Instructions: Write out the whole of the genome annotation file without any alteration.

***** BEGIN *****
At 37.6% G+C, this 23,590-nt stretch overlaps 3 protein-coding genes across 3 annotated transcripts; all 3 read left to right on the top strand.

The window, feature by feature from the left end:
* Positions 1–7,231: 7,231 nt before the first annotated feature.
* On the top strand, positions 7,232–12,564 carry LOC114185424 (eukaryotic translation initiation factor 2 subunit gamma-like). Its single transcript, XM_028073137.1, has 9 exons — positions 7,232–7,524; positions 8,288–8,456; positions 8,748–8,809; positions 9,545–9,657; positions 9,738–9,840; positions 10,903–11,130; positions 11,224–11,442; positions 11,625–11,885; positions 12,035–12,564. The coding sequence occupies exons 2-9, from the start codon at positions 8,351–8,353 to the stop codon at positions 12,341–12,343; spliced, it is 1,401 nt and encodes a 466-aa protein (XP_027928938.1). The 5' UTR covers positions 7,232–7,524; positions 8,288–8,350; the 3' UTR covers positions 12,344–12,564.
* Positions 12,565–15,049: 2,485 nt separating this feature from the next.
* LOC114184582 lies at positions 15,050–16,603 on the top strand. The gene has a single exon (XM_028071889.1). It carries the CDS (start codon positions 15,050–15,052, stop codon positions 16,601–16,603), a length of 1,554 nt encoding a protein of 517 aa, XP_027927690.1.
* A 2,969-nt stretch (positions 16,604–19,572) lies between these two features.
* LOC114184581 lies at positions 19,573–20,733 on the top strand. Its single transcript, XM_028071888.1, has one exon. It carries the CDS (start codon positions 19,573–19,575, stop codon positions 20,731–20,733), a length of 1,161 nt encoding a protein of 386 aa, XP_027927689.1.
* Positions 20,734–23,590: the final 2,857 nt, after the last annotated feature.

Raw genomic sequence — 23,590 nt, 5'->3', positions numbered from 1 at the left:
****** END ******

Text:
At 37.6% G+C, this 23,590-nt stretch overlaps 3 protein-coding genes across 3 annotated transcripts; all 3 read left to right on the top strand.

The window, feature by feature from the left end:
* Positions 1–7,231: 7,231 nt before the first annotated feature.
* On the top strand, positions 7,232–12,564 carry LOC114185424 (eukaryotic translation initiation factor 2 subunit gamma-like). Its single transcript, XM_028073137.1, has 9 exons — positions 7,232–7,524; positions 8,288–8,456; positions 8,748–8,809; positions 9,545–9,657; positions 9,738–9,840; positions 10,903–11,130; positions 11,224–11,442; positions 11,625–11,885; positions 12,035–12,564. The coding sequence occupies exons 2-9, from the start codon at positions 8,351–8,353 to the stop codon at positions 12,341–12,343; spliced, it is 1,401 nt and encodes a 466-aa protein (XP_027928938.1). The 5' UTR covers positions 7,232–7,524; positions 8,288–8,350; the 3' UTR covers positions 12,344–12,564.
* Positions 12,565–15,049: 2,485 nt separating this feature from the next.
* LOC114184582 lies at positions 15,050–16,603 on the top strand. The gene has a single exon (XM_028071889.1). It carries the CDS (start codon positions 15,050–15,052, stop codon positions 16,601–16,603), a length of 1,554 nt encoding a protein of 517 aa, XP_027927690.1.
* A 2,969-nt stretch (positions 16,604–19,572) lies between these two features.
* LOC114184581 lies at positions 19,573–20,733 on the top strand. Its single transcript, XM_028071888.1, has one exon. It carries the CDS (start codon positions 19,573–19,575, stop codon positions 20,731–20,733), a length of 1,161 nt encoding a protein of 386 aa, XP_027927689.1.
* Positions 20,734–23,590: the final 2,857 nt, after the last annotated feature.

Raw genomic sequence — 23,590 nt, 5'->3', positions numbered from 1 at the left: